The fallacious "equality" argument


A little backstory: I’m off on another recruitment implementation project. Basically, I’m helping a long term care/hospice facility build a best practice recruiting process. Part of this implementation involves restructuring (or, in this case, resuscitating, ’cause it’s dead) existing programs. I suggested we start with the Employee Referral Program, because thriving business get at least 40% of their best employees through referrals.

In laying the groundwork for the new Employee Referral Program, I mentioned the reward structure, which we had used at another facility in the same company and which works thus:

  • 5% x FTE of the position’s annual base salary is paid to the employee

For instance, if I refer a full-time RN and the base salary for that position is $65k, then I make $3,250. If I refer a full-time CNA and the base is $26k, I make $1,300.

I got immediate pushback on two fronts:

  1. “We need CNAs more than RNs right now”
  2. “I think this goes against our core value of equity—we are all equally important”

The first objection is reasonable and solvable: let’s create a promotional period where we double the CNA referral reward.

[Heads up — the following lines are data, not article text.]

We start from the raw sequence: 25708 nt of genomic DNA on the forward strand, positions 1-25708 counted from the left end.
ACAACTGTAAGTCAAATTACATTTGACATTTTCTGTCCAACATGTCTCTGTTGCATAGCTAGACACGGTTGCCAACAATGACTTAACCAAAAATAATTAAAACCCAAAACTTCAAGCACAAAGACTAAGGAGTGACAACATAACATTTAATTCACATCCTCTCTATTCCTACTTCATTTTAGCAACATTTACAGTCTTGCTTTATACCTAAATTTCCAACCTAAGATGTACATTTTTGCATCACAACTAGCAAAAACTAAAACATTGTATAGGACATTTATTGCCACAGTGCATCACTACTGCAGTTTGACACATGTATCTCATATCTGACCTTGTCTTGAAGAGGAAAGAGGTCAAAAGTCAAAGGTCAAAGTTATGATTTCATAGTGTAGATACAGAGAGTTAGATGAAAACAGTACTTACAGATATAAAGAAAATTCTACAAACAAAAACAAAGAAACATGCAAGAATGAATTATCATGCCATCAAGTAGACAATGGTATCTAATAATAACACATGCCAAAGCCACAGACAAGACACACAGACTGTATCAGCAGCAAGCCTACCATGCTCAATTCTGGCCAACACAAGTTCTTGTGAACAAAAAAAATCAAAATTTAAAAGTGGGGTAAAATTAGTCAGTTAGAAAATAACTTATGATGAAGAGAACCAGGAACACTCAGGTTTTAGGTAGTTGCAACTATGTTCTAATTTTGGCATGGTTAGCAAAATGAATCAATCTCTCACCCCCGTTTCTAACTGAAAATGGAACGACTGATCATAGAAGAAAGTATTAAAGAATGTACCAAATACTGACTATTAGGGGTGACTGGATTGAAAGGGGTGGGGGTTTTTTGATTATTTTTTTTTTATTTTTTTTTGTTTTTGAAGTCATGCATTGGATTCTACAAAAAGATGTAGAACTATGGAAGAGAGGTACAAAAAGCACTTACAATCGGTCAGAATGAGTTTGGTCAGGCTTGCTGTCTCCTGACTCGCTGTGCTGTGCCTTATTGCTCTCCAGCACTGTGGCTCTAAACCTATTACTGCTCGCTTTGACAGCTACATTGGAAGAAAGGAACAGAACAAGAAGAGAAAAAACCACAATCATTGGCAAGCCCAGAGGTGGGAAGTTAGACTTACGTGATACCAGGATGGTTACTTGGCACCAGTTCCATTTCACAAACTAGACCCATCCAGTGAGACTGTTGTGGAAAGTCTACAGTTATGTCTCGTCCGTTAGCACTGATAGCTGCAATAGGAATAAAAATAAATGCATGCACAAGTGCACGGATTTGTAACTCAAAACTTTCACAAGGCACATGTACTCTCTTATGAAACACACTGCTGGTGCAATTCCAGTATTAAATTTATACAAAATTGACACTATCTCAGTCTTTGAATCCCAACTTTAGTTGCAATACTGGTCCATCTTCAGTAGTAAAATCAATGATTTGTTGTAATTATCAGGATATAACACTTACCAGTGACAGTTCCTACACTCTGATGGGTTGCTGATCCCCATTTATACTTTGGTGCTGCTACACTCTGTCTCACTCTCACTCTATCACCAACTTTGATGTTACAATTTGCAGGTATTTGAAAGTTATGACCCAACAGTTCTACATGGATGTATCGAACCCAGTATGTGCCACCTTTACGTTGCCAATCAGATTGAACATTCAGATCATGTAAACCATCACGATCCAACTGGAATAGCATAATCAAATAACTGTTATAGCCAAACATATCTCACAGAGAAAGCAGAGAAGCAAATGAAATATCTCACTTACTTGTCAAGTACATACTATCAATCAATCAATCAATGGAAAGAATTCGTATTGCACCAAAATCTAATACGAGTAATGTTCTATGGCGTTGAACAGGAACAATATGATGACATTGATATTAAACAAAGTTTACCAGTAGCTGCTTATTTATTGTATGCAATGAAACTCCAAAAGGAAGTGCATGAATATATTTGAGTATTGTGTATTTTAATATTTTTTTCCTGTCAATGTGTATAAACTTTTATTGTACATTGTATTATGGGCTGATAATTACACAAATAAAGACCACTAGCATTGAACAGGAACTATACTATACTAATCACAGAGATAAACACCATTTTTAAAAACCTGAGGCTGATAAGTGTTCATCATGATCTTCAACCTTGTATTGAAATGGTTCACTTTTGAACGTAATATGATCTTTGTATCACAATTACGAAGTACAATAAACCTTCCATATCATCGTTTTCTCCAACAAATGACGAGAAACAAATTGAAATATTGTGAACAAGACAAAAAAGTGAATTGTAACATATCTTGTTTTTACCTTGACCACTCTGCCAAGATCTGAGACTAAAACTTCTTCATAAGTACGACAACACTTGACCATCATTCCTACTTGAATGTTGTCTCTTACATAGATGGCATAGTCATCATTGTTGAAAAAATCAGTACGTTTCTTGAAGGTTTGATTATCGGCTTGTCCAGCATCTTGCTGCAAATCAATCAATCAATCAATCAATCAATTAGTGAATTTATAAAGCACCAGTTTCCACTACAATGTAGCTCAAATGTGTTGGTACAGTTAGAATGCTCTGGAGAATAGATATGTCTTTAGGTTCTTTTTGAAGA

The second argument I call bullshit on. When it comes to compensation, we are not all equal, and for very good reasons. Think about it, if we were then the logical inference we can make is that we should all be paid equally, that a housekeeper should make the same as a unit manager. Right?

Of course not, because the jobs simply aren’t the same. One is far more important to the success of the business than the other. The unit manager who was making the argument said, “We all know how difficult it can be with a housekeeper missing.” Difficult, yes, but the unit stays open when the housekeeper is missing; everyone else still works; the residents can remain. Without an RN, however, the unit closes. No other employees work and no residents get care. And the facility loses buckets of money. This is why RN staffing agencies exist in such numbers; it costs far less to staff a unit with an agency RN than to shut it down altogether. Housekeeping not so much.

Further, this kind of equivocating devalues higher-level staff, who had to actively pursue higher education to attain their current competencies, and on who the facility places a much greater weight of responsibility.

I’m not arguing that support positions are not important, because they are, or that we don’t underpay support staff, because we do. Issues surrounding fair compensation need to be addressed. But it’s a red herring to argue that a program which offers differing rewards based on the level of the position creates inequality. Inequality does not follow from differences in compensation for different levels of skill, competence, and responsibility.

Bottom line: we have to provide incentives that are comensurate with the level of the position. Some positions, and the people who staff them, are simply more important.


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